Is the coronavirus dying out? As the COVID-19 pandemic seems to get milder, it’s only natural to wonder what is happening with the virus itself. Many viruses follow a pattern of infection and mutation. Epidemiologists and virologists have found that the coronavirus is following this same pattern. Based on what these scientists have found, it’s still difficult to know whether or not the coronavirus is dying out. How exactly can we know whether or not a virus is dying out?
No More Hosts
As long as there are susceptible hosts for a virus, it will continue to live and spread. A virus cannot die out if there are still people that it can infect. This means that if there are enough people without immunity, a virus will continue to spread. Once the majority of a community has developed immunity, a virus will struggle to find hosts and will eventually die out. This happened with the Spanish Flu in 1920. The flu had infected so many people worldwide that eventually the virus had no one else left to infect. The majority of people had already developed immunity against the virus and those that hadn’t were unfortunately already dead.
No Way to Spread
With enough susceptible hosts, a virus also needs a way to spread for it to continue living. In short, depending on how a virus spreads, susceptible hosts need to be in close enough contact for the virus to continue living. For example, the coronavirus spreads through airborne droplets. This means that the coronavirus will continue to live if susceptible hosts share infected airborne droplets among each other. This often happens when individuals without immunity exchange saliva through unmasked close interaction.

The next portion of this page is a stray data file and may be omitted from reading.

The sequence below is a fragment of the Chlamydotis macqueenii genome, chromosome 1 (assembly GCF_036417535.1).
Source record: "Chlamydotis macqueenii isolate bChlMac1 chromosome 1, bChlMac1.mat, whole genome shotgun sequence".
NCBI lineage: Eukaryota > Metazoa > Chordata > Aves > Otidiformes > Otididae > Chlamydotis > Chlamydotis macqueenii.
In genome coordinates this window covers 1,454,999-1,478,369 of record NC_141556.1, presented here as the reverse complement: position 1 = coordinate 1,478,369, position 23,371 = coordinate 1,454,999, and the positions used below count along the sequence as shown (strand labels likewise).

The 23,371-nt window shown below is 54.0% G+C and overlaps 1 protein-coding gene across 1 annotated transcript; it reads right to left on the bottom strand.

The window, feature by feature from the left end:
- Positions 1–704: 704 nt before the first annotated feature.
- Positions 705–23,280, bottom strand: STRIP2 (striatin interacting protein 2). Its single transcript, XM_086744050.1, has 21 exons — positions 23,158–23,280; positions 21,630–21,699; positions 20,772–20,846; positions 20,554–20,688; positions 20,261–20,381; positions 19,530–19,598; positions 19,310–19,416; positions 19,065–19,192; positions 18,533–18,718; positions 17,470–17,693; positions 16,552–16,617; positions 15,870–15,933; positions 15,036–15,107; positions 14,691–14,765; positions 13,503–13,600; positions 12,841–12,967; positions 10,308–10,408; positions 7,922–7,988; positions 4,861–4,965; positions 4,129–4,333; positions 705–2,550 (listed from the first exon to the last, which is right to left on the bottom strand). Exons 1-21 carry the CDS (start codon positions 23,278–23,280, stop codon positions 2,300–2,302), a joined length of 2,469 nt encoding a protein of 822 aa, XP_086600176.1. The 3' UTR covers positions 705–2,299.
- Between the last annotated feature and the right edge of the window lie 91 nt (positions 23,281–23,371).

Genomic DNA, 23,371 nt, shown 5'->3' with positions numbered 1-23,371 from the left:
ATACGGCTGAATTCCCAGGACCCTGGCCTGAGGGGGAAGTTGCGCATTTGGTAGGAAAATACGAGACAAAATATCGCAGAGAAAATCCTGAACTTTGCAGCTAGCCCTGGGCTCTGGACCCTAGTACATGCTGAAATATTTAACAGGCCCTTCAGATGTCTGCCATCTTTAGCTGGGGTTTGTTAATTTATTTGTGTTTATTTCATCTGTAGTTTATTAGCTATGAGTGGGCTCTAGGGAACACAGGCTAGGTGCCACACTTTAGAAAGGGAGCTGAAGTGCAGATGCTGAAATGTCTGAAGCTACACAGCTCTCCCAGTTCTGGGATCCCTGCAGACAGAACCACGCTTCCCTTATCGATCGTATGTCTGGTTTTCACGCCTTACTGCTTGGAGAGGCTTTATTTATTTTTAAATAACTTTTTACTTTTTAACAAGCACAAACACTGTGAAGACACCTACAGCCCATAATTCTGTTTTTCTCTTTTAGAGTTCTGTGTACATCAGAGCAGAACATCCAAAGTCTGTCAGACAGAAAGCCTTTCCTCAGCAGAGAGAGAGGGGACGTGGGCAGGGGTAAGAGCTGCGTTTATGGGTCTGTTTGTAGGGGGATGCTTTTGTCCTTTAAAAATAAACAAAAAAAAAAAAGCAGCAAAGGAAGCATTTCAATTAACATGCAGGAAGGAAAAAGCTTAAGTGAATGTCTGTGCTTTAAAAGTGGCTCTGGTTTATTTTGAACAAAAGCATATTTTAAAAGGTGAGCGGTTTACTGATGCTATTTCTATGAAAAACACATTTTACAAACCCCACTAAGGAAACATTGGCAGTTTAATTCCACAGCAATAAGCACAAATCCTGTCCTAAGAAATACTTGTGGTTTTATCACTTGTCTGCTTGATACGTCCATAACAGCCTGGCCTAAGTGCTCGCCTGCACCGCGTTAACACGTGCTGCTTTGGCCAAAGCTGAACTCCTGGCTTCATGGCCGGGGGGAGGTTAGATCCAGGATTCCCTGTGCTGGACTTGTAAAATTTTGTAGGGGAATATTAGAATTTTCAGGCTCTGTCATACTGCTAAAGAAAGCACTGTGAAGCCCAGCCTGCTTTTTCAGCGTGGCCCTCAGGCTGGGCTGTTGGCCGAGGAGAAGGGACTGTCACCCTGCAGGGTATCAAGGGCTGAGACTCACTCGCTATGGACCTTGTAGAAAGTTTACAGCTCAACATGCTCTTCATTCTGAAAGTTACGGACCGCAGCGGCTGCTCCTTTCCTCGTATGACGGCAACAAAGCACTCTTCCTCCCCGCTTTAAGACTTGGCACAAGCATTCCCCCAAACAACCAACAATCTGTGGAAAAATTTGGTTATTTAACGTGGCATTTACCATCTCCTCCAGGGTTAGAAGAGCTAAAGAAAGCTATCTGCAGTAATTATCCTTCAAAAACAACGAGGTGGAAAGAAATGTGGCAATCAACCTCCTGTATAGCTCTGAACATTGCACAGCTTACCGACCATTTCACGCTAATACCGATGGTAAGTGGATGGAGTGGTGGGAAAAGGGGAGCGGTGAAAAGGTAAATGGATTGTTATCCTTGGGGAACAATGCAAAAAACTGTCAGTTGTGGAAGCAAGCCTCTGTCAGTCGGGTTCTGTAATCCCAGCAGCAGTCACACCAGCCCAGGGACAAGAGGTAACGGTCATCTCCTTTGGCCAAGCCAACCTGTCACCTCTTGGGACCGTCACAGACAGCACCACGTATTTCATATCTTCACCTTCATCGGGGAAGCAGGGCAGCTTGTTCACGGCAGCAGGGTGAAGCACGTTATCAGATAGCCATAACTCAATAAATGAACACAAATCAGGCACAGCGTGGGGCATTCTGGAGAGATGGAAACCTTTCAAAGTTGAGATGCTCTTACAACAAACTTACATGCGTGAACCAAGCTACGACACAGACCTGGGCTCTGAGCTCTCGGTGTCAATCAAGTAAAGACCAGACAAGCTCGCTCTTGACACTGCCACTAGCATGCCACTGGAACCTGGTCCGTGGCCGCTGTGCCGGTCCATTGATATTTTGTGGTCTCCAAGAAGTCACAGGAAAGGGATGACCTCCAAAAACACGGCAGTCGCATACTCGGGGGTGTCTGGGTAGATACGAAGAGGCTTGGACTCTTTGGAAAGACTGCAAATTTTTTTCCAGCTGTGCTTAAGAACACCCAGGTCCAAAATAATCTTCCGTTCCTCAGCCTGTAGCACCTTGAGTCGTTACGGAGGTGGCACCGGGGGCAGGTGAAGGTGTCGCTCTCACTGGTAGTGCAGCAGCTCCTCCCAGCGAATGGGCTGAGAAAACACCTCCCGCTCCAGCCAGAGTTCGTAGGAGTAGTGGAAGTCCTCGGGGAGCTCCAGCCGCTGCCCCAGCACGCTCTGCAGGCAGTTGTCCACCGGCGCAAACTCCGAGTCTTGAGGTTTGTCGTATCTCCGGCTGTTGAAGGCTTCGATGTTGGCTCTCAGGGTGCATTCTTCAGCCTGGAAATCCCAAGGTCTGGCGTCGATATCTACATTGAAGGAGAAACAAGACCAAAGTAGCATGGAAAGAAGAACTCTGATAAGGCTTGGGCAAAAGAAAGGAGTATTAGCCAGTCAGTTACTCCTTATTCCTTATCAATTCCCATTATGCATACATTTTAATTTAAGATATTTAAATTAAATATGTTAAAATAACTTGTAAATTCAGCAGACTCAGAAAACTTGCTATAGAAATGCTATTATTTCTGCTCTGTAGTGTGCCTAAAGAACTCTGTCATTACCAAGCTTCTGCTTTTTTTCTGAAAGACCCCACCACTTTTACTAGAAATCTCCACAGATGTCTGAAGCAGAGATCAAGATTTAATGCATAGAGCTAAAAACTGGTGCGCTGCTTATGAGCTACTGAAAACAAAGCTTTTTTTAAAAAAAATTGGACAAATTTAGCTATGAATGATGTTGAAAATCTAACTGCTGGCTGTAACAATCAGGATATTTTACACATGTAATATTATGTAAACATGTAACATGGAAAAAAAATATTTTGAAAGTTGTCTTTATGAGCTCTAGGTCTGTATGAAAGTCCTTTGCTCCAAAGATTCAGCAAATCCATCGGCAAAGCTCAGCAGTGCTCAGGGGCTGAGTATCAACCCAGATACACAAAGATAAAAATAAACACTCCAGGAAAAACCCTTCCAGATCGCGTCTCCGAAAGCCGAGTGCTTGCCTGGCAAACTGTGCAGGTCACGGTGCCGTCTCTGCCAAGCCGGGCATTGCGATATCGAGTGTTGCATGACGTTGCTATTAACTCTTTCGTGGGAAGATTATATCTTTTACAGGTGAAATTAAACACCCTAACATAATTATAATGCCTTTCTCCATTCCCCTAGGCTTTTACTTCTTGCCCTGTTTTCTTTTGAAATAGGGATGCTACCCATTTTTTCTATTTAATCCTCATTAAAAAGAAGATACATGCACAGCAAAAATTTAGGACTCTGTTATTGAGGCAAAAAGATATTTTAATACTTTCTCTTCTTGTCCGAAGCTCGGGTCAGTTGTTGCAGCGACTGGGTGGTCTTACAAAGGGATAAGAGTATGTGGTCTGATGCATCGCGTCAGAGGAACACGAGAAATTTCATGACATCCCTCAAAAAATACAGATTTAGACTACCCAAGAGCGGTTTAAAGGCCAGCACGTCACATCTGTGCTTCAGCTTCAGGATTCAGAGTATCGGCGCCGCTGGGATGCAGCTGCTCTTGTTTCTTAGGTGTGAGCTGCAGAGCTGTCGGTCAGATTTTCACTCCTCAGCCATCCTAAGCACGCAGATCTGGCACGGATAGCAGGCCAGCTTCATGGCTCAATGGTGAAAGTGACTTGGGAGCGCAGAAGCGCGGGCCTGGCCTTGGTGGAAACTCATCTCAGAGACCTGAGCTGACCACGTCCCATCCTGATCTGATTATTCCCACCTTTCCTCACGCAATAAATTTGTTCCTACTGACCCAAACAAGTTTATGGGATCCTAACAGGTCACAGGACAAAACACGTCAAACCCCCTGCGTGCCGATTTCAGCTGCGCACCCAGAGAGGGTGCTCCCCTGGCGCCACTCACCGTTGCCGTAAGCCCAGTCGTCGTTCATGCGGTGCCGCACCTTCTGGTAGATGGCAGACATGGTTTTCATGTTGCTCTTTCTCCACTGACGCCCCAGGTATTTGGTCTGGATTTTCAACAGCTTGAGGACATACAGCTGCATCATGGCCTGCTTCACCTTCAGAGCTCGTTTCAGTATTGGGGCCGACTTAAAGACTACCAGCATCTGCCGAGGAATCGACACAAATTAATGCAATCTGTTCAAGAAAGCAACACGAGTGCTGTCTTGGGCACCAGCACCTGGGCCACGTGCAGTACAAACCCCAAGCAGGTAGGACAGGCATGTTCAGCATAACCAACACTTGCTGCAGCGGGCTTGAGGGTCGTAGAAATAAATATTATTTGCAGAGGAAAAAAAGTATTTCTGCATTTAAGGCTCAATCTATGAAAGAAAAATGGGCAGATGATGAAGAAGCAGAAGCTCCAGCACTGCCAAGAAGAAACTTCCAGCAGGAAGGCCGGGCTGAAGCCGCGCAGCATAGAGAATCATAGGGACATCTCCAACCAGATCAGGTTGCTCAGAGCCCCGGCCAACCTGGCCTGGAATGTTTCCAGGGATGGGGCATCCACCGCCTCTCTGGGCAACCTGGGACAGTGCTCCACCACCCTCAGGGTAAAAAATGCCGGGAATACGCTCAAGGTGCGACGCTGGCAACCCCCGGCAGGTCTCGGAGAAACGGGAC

Signs a Virus is Dying Out
Signs a virus is dying out or will soon die out can often be found in the community. If most or all individuals are immunized, then it’s very likely that the virus will eventually die out. Also, if there is no way for the virus to continue spreading between individuals that aren’t immunized, it’s only a short time before the virus disappears. Viruses, however, continue to mutate in order to survive, so it’s important that immunity against these new variants of the virus is maintained through vaccination.
As a virus nears the end of its life course, the medical community will often notice a decrease in rates of infection. These rates will eventually reach a stasis and the curve that graphically shows the amount of infection in the community will flatten. It might still be a bit too early to know whether this is happening with the coronavirus. There continue to emerge new variants and while these variants are weaker, they’re still very infectious. In order to eventually see the death of the coronavirus, each of us must do our part by getting vaccinated. By getting vaccinated, we achieve immunity against the coronavirus and help to stop its spread.
Ese Agboh is a student nurse who wants to specialize in pediatric nursing and wound care. In her free time, she enjoys reading and writing articles related to medicine and the pathophysiology of communicable diseases. Ese currently lives and studies on the east coast of the United States.